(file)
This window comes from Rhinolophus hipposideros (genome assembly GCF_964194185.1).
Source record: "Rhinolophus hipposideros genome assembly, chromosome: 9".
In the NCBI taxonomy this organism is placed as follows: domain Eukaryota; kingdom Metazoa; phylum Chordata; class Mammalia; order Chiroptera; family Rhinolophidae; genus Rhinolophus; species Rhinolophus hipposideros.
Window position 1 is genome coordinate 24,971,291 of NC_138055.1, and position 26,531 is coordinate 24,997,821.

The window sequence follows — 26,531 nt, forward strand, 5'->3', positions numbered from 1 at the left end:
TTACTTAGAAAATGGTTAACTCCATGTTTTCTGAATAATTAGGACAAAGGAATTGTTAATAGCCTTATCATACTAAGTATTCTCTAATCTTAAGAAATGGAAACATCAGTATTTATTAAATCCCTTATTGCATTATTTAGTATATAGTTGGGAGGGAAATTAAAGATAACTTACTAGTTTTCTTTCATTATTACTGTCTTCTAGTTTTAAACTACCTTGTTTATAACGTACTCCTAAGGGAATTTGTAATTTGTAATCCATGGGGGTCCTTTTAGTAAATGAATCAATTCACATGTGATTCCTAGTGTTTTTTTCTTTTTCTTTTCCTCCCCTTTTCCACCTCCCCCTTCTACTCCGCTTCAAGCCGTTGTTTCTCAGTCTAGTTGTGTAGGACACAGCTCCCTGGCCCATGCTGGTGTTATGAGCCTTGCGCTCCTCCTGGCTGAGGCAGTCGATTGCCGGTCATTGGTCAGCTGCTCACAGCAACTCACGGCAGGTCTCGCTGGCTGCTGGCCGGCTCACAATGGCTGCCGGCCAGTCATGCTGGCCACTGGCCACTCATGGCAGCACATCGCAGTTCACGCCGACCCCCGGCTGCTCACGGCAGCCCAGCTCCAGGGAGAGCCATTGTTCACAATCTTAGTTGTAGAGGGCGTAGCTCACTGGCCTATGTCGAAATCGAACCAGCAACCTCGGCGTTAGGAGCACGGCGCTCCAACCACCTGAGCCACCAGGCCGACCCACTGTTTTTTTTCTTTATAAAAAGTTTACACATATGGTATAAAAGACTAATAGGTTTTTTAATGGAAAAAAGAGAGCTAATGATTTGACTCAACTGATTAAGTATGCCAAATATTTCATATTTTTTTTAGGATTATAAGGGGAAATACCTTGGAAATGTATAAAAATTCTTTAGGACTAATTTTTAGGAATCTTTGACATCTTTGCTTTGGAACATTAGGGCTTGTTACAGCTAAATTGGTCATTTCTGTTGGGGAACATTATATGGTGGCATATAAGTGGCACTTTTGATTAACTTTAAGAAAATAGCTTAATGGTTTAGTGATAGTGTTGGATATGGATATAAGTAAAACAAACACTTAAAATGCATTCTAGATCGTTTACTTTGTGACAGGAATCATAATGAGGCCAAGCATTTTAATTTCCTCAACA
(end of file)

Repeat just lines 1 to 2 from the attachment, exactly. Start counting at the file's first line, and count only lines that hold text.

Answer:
This window comes from Rhinolophus hipposideros (genome assembly GCF_964194185.1).
Source record: "Rhinolophus hipposideros genome assembly, chromosome: 9".